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YSU professor loved YSU until his death


Published: Tue, August 25, 2009 @ 12:00 a.m.

YOUNGSTOWN — John R. White may have retired from Youngstown State University, but he didn’t retire from one of the things he loved most — archaeology.

White, 72, continued working on his digs up until his death Saturday.

“We were supposed to dig Saturday,” said Tom Delvaux, a former White student at YSU who teaches part time at the university and worked with White on various archaeology projects.

“I worked with John 20 years,” Delvaux said, adding that he was to pick White up at his North Lima home Saturday to travel to an on-going dig of a blast-furnace site near Leesburg in Mercer County, Pa. White was overseeing the project.

“We’ve been going there all summer,” Delvaux said.

White was to be at the site Friday but didn’t make the trip that day. He wasn’t feeling well and had a doctor’s appointment, Delvaux recalled.

White had what he called his “regular crew” of people who worked with him on excavations, and his death has hit them hard, Delvaux said.

Ikram Khawaja, YSU provost, said White’s contributions to the university include establishing and developing the archaeology minor and introducing hundreds of students to archaeological digs.

“A wonderful colleague and a strong academic leader, he was a dynamic teacher-scholar who was highly invested in the discipline of anthropology. His passing is a true loss to all of us,” Khawaja said.

White retired as professor and chairman of the Department of Sociology and Anthropology in spring 2005 after 34 years of service. He was awarded a YSU Distinguished Professor Award for Public Service for 2004-05.

“He loved Youngstown State,” Delvaux said. He loved the area as well and had chances to move to bigger schools but chose to remain here, Delvaux said.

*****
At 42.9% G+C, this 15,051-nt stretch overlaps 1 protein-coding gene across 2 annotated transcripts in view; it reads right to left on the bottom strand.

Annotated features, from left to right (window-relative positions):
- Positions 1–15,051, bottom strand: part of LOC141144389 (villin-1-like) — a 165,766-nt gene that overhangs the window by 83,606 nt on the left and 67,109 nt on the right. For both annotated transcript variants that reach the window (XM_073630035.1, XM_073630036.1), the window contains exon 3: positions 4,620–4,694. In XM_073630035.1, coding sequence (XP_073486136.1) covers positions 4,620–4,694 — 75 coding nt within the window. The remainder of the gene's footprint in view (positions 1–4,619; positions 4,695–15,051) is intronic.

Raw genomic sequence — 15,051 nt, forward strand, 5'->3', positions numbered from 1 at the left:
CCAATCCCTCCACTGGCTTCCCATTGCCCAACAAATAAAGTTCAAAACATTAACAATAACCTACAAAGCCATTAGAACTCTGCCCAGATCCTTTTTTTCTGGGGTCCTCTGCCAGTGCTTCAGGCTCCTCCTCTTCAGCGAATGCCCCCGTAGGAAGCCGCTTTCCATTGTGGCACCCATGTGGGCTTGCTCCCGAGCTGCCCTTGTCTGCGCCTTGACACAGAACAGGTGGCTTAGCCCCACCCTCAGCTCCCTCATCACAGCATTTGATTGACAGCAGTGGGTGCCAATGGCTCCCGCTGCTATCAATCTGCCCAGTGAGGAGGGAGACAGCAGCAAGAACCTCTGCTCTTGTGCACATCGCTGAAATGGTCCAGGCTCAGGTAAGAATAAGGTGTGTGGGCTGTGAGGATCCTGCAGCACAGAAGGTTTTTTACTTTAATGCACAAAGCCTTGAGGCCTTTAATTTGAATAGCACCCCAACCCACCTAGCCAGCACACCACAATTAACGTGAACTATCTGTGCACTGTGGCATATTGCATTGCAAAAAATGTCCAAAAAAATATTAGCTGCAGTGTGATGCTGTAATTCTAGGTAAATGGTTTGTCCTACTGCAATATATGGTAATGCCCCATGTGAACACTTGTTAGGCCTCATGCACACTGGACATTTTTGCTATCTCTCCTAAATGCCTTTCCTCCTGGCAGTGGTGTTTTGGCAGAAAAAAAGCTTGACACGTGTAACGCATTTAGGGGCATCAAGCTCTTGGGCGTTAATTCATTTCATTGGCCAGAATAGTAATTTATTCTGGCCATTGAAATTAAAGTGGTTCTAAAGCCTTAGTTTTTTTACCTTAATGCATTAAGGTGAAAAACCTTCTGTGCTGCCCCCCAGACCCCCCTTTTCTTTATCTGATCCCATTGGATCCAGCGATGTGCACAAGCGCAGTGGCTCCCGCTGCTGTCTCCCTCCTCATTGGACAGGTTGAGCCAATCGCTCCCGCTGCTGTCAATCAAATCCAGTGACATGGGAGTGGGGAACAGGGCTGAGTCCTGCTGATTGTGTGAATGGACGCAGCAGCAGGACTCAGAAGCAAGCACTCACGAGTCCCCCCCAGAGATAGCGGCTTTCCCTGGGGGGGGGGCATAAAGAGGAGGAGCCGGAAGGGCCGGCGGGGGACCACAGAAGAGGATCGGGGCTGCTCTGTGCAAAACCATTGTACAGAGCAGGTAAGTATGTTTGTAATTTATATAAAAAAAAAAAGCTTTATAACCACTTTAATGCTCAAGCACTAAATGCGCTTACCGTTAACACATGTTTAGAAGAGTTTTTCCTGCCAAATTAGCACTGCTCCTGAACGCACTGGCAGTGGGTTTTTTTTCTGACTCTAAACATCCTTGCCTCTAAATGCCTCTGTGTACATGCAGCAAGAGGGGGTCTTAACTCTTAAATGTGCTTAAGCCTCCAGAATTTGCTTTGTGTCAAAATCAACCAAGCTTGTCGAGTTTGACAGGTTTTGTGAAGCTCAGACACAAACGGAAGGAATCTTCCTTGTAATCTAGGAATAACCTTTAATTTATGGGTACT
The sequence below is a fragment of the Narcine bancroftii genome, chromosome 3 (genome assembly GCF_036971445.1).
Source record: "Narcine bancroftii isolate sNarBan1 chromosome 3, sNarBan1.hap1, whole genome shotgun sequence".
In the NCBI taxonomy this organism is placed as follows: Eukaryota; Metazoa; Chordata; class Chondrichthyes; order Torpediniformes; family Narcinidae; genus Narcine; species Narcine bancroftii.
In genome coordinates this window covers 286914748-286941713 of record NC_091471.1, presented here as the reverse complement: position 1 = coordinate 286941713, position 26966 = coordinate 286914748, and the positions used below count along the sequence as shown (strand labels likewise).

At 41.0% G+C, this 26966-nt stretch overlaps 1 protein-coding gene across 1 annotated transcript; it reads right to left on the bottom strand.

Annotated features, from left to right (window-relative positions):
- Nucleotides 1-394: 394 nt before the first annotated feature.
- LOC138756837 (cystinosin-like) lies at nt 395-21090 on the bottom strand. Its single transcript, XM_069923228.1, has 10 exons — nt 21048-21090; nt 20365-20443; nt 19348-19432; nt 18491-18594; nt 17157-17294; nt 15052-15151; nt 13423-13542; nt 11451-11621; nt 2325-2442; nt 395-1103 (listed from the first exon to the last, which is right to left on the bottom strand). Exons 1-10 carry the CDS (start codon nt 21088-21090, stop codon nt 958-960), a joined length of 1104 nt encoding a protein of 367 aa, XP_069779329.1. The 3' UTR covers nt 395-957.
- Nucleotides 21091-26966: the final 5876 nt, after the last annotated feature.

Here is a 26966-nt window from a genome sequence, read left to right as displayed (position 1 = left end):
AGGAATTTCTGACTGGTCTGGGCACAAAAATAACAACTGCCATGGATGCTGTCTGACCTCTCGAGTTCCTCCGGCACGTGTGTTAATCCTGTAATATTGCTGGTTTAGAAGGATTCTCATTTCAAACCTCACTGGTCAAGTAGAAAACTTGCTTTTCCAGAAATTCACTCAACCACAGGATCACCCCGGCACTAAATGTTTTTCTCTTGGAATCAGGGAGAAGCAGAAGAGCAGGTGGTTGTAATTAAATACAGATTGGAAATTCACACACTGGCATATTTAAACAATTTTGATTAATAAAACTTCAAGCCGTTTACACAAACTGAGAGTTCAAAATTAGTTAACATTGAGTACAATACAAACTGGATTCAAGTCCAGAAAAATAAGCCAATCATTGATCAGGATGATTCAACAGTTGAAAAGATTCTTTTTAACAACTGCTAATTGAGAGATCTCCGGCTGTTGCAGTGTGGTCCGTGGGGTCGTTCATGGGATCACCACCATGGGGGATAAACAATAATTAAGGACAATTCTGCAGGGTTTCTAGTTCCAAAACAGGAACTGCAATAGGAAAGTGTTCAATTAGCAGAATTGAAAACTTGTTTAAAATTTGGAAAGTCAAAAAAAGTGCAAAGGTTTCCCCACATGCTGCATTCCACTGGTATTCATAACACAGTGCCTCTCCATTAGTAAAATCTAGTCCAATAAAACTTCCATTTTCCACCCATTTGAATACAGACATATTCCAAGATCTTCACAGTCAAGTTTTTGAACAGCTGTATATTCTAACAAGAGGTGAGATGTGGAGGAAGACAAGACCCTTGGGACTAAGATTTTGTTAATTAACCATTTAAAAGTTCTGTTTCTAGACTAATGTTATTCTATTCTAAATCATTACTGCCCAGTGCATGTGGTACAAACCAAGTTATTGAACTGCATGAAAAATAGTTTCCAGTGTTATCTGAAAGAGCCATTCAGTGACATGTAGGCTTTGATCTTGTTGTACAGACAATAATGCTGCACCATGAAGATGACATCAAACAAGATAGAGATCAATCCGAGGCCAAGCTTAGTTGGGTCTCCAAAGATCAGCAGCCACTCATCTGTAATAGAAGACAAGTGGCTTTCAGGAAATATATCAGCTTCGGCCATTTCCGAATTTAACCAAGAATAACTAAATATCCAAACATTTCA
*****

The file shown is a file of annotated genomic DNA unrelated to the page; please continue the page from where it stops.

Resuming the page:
“He managed to be involved in a number of local things. He was very generous that way,” said Richard Scarsella, president of the William Holmes McGuffey Historical Society.

White was always willing to put a group of students together to handle an archaeological project, and one of them was an effort to pinpoint the original McGuffey homestead in Coitsville in 2004.

It was a White-led team that excavated the 1830s Mill Creek iron furnace in Mill Creek Park in 2003.

“It’s just important to learn about history. ... the only way to get some facts is by archaeological excavation,” he said at the time.

White also excavated the area’s first iron furnace built in Struthers around 1800. That dig was in 1974.

In 2005, White led the excavation and restoration of the Old Stone Bridge at YSU, a campus landmark, located between Maag Library and Wick Avenue that was buried in the 1960s.

In 2004, he and a team of students assisted the Mahoning County coroner investigating the death of a man whose decomposed body was found buried in the basement of a house on Alameda Avenue. It was a time when forensic science crime television shows such as “CSI: Crime Scene Investigation” were becoming popular.

“What we’re doing, you’ve seen on ‘CSI,’ except we don’t have the fancy doodads,” he said.

gwin@vindy.com


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